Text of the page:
The relevant part of the disputed domain name for purposes of the first element is therefore the sequence “playamo1”, which incorporates the dominant word elements of the PLAY AMO trademark, omitting the space between them, and adding the number “1”. As discussed in section of 1.7 of the WIPO Overview 3.0, in cases where the dominant feature of the relevant mark is recognizable in the domain name, the domain name will normally be considered confusingly similar to that mark for purposes of UDRP standing, and as discussed in section 1.8 of the WIPO Overview 3.0, where the relevant trademark is recognizable within the disputed domain name, the addition of a term or (as here) a number would not prevent a finding of confusing similarity under the first element.
In view of the above, the Panel finds that the disputed domain name is confusingly similar to the PLAY AMO trademark in which the Complainant has rights.
While the overall burden of proof in UDRP proceedings is on the complainant, UDRP panels have recognized that proving a respondent lacks rights or legitimate interests in a domain name may result in the often-impossible task of “proving a negative”, requiring information that is often primarily within the knowledge or control of the respondent. As such, where a complainant makes out a prima facie case that the respondent lacks rights or legitimate interests, the burden of production on this element shifts to the respondent to come forward with relevant evidence demonstrating rights or legitimate interests in the domain name. If the respondent fails to come forward with such relevant evidence, the complainant is deemed to have satisfied the second element. See section 2.1 of the WIPO Overview 3.0.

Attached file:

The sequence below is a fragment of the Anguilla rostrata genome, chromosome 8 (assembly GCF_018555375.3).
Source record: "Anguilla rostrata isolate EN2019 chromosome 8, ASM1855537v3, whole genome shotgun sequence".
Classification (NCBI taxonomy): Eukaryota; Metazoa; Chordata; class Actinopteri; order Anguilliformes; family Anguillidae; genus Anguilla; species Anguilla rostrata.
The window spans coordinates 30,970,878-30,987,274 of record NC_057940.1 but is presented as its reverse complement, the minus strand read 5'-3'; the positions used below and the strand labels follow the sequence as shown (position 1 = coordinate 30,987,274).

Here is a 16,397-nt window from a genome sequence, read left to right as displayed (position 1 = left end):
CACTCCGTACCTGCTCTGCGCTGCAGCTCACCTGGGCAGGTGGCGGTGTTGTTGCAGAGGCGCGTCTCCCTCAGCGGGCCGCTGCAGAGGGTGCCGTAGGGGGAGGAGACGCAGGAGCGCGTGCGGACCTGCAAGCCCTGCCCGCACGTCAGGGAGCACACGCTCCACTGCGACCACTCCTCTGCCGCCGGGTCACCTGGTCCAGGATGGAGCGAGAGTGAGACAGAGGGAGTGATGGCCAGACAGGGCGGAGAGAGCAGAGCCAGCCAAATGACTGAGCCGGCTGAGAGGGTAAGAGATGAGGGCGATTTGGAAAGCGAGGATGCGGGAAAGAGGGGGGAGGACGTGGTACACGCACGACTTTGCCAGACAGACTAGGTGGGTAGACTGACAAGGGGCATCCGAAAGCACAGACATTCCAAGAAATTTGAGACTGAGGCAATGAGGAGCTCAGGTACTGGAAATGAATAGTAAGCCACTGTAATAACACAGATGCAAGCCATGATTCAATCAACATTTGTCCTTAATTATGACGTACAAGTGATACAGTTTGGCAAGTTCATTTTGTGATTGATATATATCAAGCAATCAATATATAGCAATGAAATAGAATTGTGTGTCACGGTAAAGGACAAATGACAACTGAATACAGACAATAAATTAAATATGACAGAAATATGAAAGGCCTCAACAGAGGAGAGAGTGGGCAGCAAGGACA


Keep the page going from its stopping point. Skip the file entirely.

The Complainant has contended that the Respondent has no rights or legitimate interests in the disputed domain name, as it is not commonly known by it and is not using it in connection with a bona fide offering of goods and services or for a noncommercial or fair purpose, but has associated it to non-functional gambling website under the name “Casino Vulkan”, and causes damage to the Complainant by associating this name and non-functioning website to the Complainant’s PLAY AMO trademark. Thus, the Complainant has established a prima facie case that the Respondent lacks rights or legitimate interests in the disputed domain name.
The Respondent has not disputed the Complainant’s allegations and the evidence in the case file, and has not alleged that it has rights or legitimate interests in the disputed domain name. The contact details that the Respondent has provided to the Registrar are non-existent.
The disputed domain name is confusingly similar to the PLAY AMO trademark, and the evidence in the case file shows that it resolves to a gambling website. The Complainant is active in the same business. This makes it likely that Internet users may be attracted by the disputed domain name due to its confusing similarity to the PLAY AMO trademark of the Complainant, and when they arrive at the Respondent’s website, they will be offered competing gambling services under a different brand. In the Panel’s view, such conduct does not appear to be legitimate and giving rise to rights and legitimate interests of the Respondent in the disputed domain name.
In view of the above, the Panel accepts that the evidence in the case file supports the prima facie case made by the Complainant, and finds that the Respondent does not have rights or legitimate interests in the disputed domain name.